Mexico Plans To Join Latin America's Mining Industry To Expand Its Lithium Market

Mexico plans to work with Argentina, Bolivia, and Chile to expand its lithium production in the global market

FREMONT: Mexico has started working with the governments of Argentina, Bolivia, and Chile so that the countries can share their expertise and resources to maximise the full potential of the mineral used in batteries and electronic device manufacturers.

Bolivia, Chile, and Argentina comprise the world’s "lithium triangle," a region containing nearly 56% of the world's metal deposits, as estimated by the United States Geological Survey (USGS). The Mexican congress recently passed a bill to nationalize the metal, tightening control of strategic mineral resources to utilize them more effectively.

Almost a dozen foreign companies in Mexico hold active mining concessions, including permission to excavate for lithium. This includes the country's most advanced project Bacanora Lithium, controlled by the Chinese firm Ganfeng Lithium Co. However, the International Chamber of Commerce argues that the law nationalizing Mexico’s future lithium industry violates trade obligations and could prove expensive to the country’s government if companies seek to mitigate their losses.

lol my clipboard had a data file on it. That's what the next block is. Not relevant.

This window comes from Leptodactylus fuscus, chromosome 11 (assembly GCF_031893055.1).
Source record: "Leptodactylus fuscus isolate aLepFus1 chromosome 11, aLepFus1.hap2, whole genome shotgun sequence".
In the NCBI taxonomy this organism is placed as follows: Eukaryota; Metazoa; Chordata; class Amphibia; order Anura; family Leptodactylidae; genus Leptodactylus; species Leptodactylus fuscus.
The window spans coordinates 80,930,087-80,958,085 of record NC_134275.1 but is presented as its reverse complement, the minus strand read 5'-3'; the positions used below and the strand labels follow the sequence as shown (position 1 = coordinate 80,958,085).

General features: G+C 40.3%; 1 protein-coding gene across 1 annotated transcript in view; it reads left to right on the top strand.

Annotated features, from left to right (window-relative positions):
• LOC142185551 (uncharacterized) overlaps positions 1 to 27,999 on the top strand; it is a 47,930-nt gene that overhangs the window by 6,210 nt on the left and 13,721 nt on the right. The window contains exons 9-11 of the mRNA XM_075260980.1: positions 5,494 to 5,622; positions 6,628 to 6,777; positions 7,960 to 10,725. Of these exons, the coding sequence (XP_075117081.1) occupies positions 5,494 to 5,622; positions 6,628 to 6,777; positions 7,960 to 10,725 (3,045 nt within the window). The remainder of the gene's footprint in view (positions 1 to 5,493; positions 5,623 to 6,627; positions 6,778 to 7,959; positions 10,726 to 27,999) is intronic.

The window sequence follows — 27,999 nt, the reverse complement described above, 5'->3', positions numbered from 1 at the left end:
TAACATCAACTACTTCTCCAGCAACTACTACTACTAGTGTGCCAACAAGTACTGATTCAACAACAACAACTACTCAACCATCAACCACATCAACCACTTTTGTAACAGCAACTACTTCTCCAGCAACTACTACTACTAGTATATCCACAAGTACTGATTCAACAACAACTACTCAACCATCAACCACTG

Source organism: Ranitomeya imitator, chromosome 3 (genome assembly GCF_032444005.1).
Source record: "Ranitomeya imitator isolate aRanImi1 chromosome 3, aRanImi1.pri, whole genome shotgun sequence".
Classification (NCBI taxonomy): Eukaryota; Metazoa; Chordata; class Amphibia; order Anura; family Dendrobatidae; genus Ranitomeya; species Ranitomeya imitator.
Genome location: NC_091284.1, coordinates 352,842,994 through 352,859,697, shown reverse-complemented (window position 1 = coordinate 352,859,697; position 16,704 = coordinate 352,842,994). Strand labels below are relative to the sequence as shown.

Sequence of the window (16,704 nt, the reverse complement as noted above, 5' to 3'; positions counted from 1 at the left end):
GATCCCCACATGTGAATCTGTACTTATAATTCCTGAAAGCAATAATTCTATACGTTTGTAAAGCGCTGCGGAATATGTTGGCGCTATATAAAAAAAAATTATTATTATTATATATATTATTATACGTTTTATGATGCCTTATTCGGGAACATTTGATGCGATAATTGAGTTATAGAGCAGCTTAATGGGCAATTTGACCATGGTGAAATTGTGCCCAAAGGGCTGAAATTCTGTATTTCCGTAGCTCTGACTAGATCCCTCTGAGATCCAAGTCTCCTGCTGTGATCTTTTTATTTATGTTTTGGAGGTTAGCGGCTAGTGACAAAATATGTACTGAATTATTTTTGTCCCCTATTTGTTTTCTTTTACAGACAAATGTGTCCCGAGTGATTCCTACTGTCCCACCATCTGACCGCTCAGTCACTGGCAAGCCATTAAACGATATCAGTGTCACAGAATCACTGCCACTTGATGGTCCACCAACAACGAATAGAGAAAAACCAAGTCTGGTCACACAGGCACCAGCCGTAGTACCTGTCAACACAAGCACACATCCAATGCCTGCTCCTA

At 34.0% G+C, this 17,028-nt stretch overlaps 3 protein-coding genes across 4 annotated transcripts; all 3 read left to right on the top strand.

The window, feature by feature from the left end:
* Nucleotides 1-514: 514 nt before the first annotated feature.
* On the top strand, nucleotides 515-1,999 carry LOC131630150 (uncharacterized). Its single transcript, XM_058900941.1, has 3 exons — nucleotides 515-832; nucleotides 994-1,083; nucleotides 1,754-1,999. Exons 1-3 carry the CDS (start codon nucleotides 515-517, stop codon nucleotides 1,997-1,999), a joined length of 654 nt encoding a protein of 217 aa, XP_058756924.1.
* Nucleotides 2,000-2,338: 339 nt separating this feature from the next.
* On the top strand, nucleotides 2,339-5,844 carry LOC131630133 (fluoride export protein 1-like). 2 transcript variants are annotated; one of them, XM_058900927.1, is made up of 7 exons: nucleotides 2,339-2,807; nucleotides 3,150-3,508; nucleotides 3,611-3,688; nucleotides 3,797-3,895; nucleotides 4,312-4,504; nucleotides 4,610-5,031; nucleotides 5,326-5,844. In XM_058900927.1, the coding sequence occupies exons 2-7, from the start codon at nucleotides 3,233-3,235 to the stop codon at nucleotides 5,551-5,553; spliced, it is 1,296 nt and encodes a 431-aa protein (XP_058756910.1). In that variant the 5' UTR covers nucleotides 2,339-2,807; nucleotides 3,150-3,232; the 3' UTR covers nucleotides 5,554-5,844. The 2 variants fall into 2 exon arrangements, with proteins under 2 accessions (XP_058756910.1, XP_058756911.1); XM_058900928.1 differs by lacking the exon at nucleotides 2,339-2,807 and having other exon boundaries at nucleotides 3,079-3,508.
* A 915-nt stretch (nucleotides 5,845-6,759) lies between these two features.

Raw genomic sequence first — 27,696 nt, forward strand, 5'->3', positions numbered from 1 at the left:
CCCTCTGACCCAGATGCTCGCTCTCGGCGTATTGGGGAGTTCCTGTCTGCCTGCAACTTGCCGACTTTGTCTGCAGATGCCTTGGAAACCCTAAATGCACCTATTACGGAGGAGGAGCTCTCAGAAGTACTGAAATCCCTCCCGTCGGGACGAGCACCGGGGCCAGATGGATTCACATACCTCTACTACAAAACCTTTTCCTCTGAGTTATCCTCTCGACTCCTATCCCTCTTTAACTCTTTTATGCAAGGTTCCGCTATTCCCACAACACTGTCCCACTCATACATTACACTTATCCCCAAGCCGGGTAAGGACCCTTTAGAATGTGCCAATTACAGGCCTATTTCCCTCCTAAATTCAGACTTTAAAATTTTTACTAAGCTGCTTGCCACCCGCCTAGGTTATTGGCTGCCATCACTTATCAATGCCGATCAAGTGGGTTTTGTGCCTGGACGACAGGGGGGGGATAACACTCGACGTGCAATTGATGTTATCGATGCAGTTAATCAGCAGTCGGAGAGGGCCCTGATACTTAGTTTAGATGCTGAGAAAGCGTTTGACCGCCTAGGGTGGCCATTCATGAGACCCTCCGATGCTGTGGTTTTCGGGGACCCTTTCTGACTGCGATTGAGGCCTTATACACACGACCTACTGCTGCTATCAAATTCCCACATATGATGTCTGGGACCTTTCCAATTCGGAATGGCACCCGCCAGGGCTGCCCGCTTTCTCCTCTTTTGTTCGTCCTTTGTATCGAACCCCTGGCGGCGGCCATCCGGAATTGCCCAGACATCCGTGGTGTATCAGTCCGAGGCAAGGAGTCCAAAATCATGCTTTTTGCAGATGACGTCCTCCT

Lithium is currently going through a price boom ever since last year, in the light of the movement towards green energy, with electrical modes of transport driving an exponential increase in demand from car manufacturers and battery firms to top up supply.

Chile possesses the third-largest lithium reserves on the planet and is the second-biggest metal producer, while Bolivia has more deposits than any other country, despite having minimal production. Argentina is the fourth-largest producer worldwide and is looking to enhance its development which has been hindered for years by red tape, high tax rates, rampant inflation, and currency controls.

Chile already participates in initiatives for cooperation in the exchange of knowledge, experiences, science, and technology, and the country’s government is willing to participate in initiatives that further this transition.